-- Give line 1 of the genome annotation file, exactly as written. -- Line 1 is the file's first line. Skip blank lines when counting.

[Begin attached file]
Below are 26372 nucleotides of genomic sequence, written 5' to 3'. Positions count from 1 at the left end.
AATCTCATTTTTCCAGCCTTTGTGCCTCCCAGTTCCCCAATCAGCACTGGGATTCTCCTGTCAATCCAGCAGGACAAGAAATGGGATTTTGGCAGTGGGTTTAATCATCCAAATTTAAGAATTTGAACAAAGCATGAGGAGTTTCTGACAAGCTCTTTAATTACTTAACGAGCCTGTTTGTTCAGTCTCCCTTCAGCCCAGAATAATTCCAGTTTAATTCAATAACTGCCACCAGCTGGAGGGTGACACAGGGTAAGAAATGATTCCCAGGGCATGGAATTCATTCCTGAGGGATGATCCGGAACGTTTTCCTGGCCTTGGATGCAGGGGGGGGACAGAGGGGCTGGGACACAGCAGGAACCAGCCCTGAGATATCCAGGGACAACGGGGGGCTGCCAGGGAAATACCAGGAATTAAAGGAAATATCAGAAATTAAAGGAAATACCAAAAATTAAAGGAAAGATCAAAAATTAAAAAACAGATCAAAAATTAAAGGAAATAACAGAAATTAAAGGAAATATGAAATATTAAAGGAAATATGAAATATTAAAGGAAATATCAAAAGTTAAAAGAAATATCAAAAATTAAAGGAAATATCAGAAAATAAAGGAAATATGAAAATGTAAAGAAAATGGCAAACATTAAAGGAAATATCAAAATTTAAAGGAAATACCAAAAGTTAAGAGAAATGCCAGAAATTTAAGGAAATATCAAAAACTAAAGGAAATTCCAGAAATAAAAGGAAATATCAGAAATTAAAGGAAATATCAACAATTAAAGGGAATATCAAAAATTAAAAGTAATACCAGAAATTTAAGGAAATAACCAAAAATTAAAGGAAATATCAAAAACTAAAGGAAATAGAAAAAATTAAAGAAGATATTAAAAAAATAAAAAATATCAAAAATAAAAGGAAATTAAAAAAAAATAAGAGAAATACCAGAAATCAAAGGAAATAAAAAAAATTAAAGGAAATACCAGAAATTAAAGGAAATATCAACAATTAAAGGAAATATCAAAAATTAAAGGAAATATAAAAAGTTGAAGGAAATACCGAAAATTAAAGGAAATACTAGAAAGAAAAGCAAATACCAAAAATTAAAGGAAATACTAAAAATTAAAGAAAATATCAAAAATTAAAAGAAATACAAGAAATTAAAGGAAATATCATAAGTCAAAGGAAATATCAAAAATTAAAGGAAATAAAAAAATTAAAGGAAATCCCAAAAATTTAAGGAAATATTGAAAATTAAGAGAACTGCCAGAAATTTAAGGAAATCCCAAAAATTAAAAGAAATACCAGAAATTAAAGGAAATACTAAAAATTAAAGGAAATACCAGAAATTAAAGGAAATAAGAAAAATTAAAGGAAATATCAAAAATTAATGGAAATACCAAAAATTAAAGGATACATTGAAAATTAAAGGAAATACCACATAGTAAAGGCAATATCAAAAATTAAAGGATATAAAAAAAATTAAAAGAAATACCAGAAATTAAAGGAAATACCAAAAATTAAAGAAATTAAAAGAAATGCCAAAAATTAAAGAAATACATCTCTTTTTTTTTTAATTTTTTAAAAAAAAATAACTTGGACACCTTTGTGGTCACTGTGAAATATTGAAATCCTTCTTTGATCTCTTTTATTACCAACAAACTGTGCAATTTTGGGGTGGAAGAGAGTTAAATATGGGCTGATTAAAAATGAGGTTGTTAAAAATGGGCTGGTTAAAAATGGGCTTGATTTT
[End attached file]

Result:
Below are 26372 nucleotides of genomic sequence, written 5' to 3'. Positions count from 1 at the left end.